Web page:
Teachers union president Teri Baldwin said teachers have had neither a salary increase nor a cost-of-living adjustment since 2009 — a period in which the Bay Area consumer price index has increased by 7.6 percent.
"In a survey we gave to our teachers we asked if anyone worked part-time jobs outside the classroom or summers," Baldwin said.
"Fifty percent of the teachers that responded said they worked in the summer, and a very large majority of those stated it was to 'make ends meet.' Forty-three percent said they worked a part-time job during the school year."
Baldwin said the teachers' comments included: "Need more money to support my three children," "It is necessary to afford to live in the Bay Area," and "It is a financial necessity."
The improved financial picture for Palo Alto schools includes $5.4 million in state revenue due to passage of Proposition 30, Gov. Jerry Brown's tax initiative. The school district had conservatively assumed failure of Proposition 30 in its 2012-13 budget, which the board approved in June.
The good news also includes an additional $3.2 million in anticipated revenue from growth in property taxes based on the latest estimates of a 4.21 percent increase over last year — up from the budgeted 2 percent.
School district Chief Business Officer Cathy Mak now projects the district's 2012-13 income at $169 million and expenses at $165.3 million.
Combined with other smaller developments, the Proposition 30 passage and higher property tax estimates have turned what was a $5.6 million deficit into a surplus of about $4 million, Mak said.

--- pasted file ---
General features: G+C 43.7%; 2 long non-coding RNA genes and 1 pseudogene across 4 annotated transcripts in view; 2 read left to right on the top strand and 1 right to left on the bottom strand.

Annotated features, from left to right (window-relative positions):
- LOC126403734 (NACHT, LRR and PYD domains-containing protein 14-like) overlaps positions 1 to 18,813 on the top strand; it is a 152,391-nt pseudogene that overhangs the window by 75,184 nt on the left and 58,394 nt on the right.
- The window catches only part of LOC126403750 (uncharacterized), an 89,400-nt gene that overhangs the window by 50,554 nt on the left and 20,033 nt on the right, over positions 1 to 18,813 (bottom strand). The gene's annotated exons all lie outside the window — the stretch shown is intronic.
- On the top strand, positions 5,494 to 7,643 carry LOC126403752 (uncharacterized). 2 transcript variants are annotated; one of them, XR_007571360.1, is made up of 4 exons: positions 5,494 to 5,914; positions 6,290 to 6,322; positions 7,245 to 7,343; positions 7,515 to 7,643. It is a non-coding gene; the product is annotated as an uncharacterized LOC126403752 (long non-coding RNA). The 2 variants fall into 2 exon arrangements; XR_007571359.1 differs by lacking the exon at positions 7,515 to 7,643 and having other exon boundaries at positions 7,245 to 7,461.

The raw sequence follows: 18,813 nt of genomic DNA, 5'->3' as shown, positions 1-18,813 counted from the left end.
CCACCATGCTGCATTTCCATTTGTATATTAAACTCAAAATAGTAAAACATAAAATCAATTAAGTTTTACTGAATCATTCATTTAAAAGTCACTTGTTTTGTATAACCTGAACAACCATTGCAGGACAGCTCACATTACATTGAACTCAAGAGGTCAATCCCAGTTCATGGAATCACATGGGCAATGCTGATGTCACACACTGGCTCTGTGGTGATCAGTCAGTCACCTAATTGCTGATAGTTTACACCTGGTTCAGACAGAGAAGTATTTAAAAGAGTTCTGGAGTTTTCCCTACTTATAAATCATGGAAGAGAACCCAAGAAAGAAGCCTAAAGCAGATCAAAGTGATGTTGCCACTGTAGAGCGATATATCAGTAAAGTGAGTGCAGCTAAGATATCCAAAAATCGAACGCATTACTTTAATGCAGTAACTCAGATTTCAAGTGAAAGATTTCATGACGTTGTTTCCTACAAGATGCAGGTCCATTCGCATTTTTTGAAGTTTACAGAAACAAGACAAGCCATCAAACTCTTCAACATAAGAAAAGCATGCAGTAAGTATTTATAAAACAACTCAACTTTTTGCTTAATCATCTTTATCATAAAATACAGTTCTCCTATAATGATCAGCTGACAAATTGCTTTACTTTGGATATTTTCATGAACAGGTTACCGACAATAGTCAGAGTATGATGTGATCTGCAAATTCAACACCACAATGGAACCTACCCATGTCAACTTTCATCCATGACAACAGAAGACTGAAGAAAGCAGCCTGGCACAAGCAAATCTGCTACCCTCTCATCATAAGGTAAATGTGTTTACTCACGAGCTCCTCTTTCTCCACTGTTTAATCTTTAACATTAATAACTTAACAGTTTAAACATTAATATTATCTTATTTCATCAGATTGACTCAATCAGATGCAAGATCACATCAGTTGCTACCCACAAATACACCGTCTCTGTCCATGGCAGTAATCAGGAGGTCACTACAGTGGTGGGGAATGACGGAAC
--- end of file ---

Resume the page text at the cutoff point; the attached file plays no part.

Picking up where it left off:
The funds will be allocated according to directions the Board of Education attached to its June budget in the event more revenue became available: toward eliminating the district's deficit; toward program needs; toward employee costs and toward professional development.
In addition to remarks by Baldwin, a physical education teacher asked for smaller class sizes and former teachers union president Triona Gogarty reiterated the need for an employee pay increase.
Gogarty said she personally knows of teachers who have moved either farther from Palo Alto or back in with their parents to make financial ends meet.
"During the past five years the district's employees have worked with the district to ameliorate the budget woes," Gogarty said in an email Wednesday. "Employee-compensation improvement should be No. 1 on the Board's agenda."
The Palo Alto Educators Association, representing more than 800 full- and part-time teachers, in June asked for "a general salary increase which is commensurate with the district's ability to pay," which would come on top of automatic, seniority-based step-and-column increases.
Currently, a starting teacher in Palo Alto earns $51,422, with an additional benefit package worth $12,865. A teacher with seven years' experience and 60 units of graduate work earns $74,753. A teacher with 20 years' experience and 90 units of graduate work earns $97,666. The maximum for a teacher with 30 years' experience is $103,836.
Palo Alto is among the higher-paying, but not the top-paying, school districts in the area.
Also Tuesday, newly elected board member Heidi Emberling, as well as returning incumbents Melissa Baten Caswell and Camille Townsend, took the oath of office. The board had intended to elect its officers for 2012-13 Tuesday but postponed that until Dec. 18 after staff members pointed out a provision of election law indicating Emberling is not technically allowed to be a voting member until after the first Friday of December.
Another item — a proposed board policy on guidance counseling — also was pulled from the agenda after Superintendent Kevin Skelly said it had caused confusion for a Gunn High School advisory committee currently working on reforms to the school's counseling system.
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